Today, March 25th, Greeks all over the world are celebrating blue and white pride in honor of Greek Independence Day. On this day in 1821, Bishop Germanos of Patras raised the Greek flag with a cry “Freedom or Death”, and a revolution against over 400 years of Ottoman Empire rule was born. Other European countries joined in the fight, and a treaty ended it all with an independent Greek state in 1829.
Greeks live all over the world today. In fact, the highest concentration of Greeks outside of Greece–approximately 3 million–live in the United States today. Greek Independence Day is celebrated with parades, flags, and traditional folk dress, but it is also a holy day honored with church services. This day is celebrated in the Christian liturgical calendar as the Feast of Annunciation, the day the angel told the Virgin Mary she would bear the Christ child. Many Greeks celebrate their independence by also celebrating the holy day in church services.
Greek culture is about far more than a Mediterranean diet or grabbing a gyro for lunch. To learn about Greek culture, we went to Isaak’s International, a marketplace catering to imported Greek, Italian, and Middle Eastern food at 308 East Southerland Street, Wallace, NC. The Greek owners, Isaac and Soteria Georgiadis, took time to tell me about life as a Greek and shared their culture through food, music, and pictures. It was the kind of hospitality that makes you homesick for a country you have never been to. Isaak’s International is open 11AM to 6PM Monday through Saturday. For more information, call 910-665-1464 or email the store at email@example.com.
Finding authentic international culture in the middle of a small, southern town, is not as odd as it may seem, but this location was the result of a direct need. The owners moved to North Carolina from New York and had to make trips to New York to purchase the products they cook regularly with. After years of dreaming of opening their own store, in April 2021, they finally got the opportunity to do so. Isaak’s International is an oasis for imported foods used in many European cultures.
Greeks have a saying that “food is life.” The very flavor of the earth itself transfers into the food it creates–even the processed foods coming out of Greece. Olives grow better there. Lemons are happier there. Even the pasta tastes different. Food is a celebration of life that transcends nationality, but the Greeks make it a social event.
Greeks are everywhere and in more of us than you may think. Greek culture has been influenced by invading cultures since 350 BC. Those influences later became the cultures of Italy, England, Turkey, and other European countries. As we immigrated from those countries to America, we brought the ancient Greek roots with us. Many of those influences can be seen in our food from the tall hats chefs wear to much of the vegetarian cuisine we eat today. Like many clean eating diets, Greek cooking involves food cooked in season and with little to no preservatives.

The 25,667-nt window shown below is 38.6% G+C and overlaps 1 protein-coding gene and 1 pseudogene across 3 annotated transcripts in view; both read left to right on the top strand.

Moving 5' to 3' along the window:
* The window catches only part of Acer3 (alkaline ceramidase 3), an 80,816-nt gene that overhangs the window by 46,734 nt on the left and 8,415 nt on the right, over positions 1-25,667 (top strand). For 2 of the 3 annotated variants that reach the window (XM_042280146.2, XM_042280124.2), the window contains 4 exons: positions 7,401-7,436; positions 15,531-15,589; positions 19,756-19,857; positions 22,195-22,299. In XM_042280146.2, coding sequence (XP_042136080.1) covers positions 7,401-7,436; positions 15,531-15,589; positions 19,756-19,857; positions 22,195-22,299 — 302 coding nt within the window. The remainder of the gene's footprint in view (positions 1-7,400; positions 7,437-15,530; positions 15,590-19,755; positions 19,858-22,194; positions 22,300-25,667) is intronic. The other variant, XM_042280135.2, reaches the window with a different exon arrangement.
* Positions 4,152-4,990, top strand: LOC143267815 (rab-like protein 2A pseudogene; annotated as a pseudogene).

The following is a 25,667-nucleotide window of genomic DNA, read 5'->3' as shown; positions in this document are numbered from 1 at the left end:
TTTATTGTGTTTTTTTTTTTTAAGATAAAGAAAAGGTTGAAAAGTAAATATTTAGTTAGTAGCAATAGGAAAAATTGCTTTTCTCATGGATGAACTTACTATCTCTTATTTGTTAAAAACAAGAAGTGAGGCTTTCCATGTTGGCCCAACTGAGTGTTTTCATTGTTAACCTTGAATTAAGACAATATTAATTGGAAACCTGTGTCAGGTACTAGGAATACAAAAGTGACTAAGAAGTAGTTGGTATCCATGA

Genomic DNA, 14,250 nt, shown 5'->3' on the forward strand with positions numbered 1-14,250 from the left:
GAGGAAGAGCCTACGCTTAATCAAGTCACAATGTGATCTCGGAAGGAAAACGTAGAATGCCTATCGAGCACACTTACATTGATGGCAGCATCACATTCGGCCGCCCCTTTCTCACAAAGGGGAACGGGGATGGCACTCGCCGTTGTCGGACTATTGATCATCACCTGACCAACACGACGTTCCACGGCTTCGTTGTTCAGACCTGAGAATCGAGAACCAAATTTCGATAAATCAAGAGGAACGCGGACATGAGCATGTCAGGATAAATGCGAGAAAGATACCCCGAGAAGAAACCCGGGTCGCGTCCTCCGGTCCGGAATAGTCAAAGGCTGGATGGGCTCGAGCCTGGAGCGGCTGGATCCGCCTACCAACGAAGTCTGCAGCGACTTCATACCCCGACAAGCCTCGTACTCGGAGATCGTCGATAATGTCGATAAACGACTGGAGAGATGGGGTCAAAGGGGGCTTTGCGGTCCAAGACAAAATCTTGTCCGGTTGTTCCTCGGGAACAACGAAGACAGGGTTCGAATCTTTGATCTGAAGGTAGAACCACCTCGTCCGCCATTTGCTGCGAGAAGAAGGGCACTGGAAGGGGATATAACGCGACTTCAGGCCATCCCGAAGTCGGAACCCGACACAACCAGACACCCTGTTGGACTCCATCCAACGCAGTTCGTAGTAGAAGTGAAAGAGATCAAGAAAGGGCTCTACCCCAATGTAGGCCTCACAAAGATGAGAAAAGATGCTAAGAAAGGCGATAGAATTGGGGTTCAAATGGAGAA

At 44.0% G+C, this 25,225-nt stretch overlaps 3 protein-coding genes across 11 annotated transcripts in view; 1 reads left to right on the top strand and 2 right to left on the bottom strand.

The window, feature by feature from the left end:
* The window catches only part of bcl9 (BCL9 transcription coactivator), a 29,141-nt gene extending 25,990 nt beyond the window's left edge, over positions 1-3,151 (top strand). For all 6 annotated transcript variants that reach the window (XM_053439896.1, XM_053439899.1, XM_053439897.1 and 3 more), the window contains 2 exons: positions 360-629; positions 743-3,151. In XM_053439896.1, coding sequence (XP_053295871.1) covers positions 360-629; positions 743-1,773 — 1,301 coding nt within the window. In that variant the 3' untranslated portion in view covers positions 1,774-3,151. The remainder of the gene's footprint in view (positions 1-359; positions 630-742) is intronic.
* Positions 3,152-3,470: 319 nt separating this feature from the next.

For my attempt at Greek food, I asked for guidance at Issak’s International, bought authentic Greek ingredients, and made Greek Manestra. Click here for a recipe to make your own.
Though it is officially a secular state, 98% of Greeks identify as Christian and associate with the Greek Orthodox church. The Greek Orthodox Church has many conservative beliefs, but one that is pervasive is the idea that life is not separate from the church. Therefore, Greeks tend to be deeply devout people throughout the week–not just on Sundays. Orthodox faith is focused on the ancient roots of the Christian faith. For more about what they believe and how the church as a whole came to America, check out the Orthodox church website.
In Greece, people work to live not live to work. As a nation made of over 2000 islands, many Greeks were traditionally farmers or fisherman. Today, Greeks can be found in all available commercial occupations, and many of them work multiple jobs. Work shuts down from 2-6pm for afternoon meals and rest time called “messimerino”. Most work days start at 8 or 9am and resume from 6-8pm after the afternoon break.
Family comes first in Greek culture, and they show that by how they spend quality time together. For example, it is traditional to welcome guests with a spoon sweet: a thick flavored sugar that is usually offered by spoonfuls in a glass of water to guests. The spoon sweet flavors the water and is eaten slowly off the spoon while you sit and talk.
When Greeks get together, it is usually coupled with food, music, and dancing. The type of dance and music differs slightly based on the region, but all Greeks can say hello and goodbye with a simple “Yassou!” It is the Greek version of “aloha”.
Here’s an example of traditional Greek dance that is recognizable to most cultures today. The Zorba dance seen here is actually from an older all-male dance, the Syrtaki, celebrating the butcher guild and connecting the dancers with aprons, napkins, and a butcher knife.
In Northern Greece along the Black Sea, dancers wear traditional dress involving tobacco, smokers, pouches, a knife, a prayer box, and a cross charm.
In mainland Greece, traditional dance involves kilts and tights, and the instruments include clarinets.
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